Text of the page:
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Life never allows us to live
January 12, 2019
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At the heart of Anuradha Roy’s latest novel is a single question: Why did Myshkin Chand Rozario’s mother flee her marriage and family when her son was 9 years old? “All the Lives We Never Lived,” which follows Roy’s 2015 Man Booker-longlisted “Sleeping on Jupiter,” opens with Myshkin, now in his 60s, worrying over his memories.

He’s avoiding opening a parcel that arrives in the mail, “pulsing with the energy every unopened letter in the world has,” because he knows it has something to do with his mom, Gayatri.

When she first left, Myshkin was angry, but as he remembers it, he mostly just wanted her to come back: “If I saw anything I associated with her an empty vase that always had fresh flowers before, a white sari drying on a line a giant fist of pain squeezed my chest hard enough to break my ribs.”

Gayatri’s escape from a stifling and unhappy marriage and search for freedom as an artist takes her to Bali, but becomes complicated by World War II and the persecution of her friends.

As “All the Lives We Never Lived” describes a mother’s efforts to create her own unconventional life in a restrictive society, the book’s content and tone reminded me of Elena Ferrante’s Neapolitan novels. It also has a similar success weaving history into the lives of deeply rendered characters.

But despite the presence of real-life historical figures — including Indian poet Rabindranath Tagore, German painter Walter Spies and English dancer and critic Beryl de Zoete, Roy’s novel is set in a fictional northern Indian town — a place called Muntazir.

Both of Myshkin’s parents end up leaving this hamlet near the foothills of the Himalayas, but Myshkin, a retired horticulturist, decides to stay. The stories he recounts begin in the 1930s, during his mother’s childhood. Championed by her father, she learns languages, painting and art and travels with him. When he dies, Gayatri’s world suddenly shrinks. Myshkin’s dad, Nek, is an interesting and even brave man who works with the anti-colonial Society for Indian Patriots to push for India’s freedom from British rule. He’s also a belittling tyrant of a husband to Gayatri.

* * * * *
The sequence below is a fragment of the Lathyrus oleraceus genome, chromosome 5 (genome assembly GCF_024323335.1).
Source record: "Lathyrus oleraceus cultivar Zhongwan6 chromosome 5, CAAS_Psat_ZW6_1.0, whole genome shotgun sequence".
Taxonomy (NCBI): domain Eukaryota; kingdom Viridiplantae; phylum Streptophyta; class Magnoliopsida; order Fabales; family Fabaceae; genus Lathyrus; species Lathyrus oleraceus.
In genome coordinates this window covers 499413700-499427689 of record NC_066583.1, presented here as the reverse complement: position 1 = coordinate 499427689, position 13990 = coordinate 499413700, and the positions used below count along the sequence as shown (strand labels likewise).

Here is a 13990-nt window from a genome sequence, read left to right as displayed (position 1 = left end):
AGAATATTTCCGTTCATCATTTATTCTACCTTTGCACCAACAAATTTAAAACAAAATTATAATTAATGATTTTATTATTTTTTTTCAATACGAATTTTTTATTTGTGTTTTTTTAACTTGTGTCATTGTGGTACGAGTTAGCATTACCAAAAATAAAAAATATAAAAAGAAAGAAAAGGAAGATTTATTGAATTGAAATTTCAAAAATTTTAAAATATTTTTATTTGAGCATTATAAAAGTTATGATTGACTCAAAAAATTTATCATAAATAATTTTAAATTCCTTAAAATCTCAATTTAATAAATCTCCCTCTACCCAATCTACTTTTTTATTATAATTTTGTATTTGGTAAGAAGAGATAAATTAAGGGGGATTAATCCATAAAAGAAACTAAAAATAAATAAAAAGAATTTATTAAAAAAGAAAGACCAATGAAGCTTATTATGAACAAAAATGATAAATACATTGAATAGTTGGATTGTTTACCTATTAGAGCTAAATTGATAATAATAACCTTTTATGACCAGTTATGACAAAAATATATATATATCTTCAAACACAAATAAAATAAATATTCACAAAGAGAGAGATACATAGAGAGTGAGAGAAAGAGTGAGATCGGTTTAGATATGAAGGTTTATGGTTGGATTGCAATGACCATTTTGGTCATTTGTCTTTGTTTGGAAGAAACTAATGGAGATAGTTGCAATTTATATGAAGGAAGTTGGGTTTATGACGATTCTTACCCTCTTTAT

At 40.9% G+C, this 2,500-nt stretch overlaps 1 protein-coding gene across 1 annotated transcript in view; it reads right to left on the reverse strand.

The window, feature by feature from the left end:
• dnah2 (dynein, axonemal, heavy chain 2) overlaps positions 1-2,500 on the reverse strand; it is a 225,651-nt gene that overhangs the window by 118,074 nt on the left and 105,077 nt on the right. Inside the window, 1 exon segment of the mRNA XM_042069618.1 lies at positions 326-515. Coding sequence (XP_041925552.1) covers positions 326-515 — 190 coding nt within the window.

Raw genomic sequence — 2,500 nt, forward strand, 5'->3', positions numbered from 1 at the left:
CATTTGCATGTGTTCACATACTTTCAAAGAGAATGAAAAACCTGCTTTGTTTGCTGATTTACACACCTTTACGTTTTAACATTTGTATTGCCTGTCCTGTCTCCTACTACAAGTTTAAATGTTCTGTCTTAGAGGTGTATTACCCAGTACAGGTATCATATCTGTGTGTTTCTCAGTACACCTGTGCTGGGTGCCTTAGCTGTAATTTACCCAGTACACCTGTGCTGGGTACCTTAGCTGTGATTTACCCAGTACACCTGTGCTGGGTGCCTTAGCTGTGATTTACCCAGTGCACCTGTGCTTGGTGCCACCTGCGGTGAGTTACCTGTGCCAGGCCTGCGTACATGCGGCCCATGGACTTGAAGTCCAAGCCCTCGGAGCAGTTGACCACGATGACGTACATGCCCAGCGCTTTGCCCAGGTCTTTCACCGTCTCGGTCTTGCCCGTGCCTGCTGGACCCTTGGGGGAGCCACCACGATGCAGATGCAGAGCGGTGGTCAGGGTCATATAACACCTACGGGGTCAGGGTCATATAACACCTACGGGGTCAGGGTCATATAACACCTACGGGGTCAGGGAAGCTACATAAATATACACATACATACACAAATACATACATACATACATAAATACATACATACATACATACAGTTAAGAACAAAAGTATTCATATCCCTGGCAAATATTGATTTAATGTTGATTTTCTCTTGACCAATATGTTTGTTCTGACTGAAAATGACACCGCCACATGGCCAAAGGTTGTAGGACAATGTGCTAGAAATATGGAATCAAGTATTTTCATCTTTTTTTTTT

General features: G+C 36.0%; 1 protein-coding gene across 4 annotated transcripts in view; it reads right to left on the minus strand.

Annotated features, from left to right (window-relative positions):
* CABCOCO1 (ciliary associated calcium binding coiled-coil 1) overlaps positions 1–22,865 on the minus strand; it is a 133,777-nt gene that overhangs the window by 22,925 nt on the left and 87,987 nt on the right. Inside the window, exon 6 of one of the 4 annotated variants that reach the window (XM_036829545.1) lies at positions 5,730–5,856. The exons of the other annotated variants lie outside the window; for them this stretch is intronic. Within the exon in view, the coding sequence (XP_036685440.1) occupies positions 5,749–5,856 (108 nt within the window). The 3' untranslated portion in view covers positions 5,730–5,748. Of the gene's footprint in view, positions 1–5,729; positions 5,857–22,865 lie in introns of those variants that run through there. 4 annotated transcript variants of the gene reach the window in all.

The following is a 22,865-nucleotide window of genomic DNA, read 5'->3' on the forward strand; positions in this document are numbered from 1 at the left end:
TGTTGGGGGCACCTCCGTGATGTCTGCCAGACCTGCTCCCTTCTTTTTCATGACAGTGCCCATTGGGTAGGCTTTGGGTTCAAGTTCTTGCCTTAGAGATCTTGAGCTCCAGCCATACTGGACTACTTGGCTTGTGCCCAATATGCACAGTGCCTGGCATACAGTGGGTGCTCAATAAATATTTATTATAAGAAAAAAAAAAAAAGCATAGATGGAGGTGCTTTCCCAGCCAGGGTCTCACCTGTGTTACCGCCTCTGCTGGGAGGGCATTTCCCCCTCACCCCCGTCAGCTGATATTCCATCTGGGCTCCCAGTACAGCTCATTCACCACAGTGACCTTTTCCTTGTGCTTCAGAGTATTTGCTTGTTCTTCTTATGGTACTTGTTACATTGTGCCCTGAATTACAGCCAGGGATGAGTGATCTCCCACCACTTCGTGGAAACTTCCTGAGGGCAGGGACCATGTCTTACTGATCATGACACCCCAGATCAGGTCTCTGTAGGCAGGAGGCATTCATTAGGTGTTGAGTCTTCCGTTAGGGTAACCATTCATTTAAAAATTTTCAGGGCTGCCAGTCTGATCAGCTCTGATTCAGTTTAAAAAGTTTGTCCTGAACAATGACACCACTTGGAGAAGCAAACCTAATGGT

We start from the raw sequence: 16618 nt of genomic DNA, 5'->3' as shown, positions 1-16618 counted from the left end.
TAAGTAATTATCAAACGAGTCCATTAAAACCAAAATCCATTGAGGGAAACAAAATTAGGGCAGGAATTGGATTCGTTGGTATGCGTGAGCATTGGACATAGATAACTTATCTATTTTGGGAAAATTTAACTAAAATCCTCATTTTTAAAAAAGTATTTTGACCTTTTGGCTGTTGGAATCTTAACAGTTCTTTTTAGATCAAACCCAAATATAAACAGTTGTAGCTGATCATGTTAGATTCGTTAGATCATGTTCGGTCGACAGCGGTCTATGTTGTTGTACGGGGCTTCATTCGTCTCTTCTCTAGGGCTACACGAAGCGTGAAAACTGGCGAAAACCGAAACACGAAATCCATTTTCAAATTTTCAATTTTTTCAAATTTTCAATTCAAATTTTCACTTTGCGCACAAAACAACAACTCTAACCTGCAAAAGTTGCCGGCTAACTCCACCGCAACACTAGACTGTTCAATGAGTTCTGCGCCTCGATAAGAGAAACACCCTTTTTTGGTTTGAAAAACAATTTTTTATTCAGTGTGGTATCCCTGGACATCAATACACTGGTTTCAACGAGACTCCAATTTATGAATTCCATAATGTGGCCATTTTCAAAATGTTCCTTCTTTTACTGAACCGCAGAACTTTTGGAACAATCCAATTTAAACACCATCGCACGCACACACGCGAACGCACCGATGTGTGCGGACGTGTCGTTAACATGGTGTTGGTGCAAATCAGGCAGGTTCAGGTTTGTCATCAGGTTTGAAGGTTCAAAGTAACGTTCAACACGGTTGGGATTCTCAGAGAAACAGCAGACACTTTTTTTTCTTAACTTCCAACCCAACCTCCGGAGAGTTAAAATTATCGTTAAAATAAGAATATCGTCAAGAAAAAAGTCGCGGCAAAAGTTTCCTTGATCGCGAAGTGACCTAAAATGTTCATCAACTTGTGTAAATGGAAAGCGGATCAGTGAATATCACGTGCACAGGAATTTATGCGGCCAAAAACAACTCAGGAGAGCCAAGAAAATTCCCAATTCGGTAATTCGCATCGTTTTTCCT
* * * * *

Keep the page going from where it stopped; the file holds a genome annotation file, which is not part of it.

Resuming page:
When Spies, who in real life spent most of his life in Bali, and de Zoete make a (fictional) visit to Muntazir, her life shifts again. She decides to escape to Bali with her friends, and (without explaining why) asks Myshkin to rush home from school that afternoon so he can go with her. He gets held late at school and stuck in a dramatic storm: “The rain came like curtains of broken glass.”

Unable to wait, she leaves without him.

The book takes on a different energy when Myshkin finally works up the nerve to read his mother’s letters. Then, we learn about the events from Gayatri’s point of view as she writes to her best friend, their neighbour Lisa.

Gayatri’s freedom comes at a very steep personal price, but even as her life ends in illness and isolation, Roy’s novel doesn’t condemn her or her choices. This makes for a smart, powerful and ultimately illuminating book.

Anuradha Roy’s novel “Sleeping on Jupiter” was longlisted for the Man Booker Prize in 2016 and won the D.S.C. prize for South Asian Literature. She won the Economist Crossword Prize, India’s premier award for fiction, for her novel “The Folded Earth,” which was nominated for several other prizes including the Man Asia, the D.S.C., and the Hindu Literary Award. Her first novel, “An Atlas of Impossible Longing,” has been widely translated and was named one of the best books of the year by the “Washington Post” and “The Seattle Times.”

Tribune News Service

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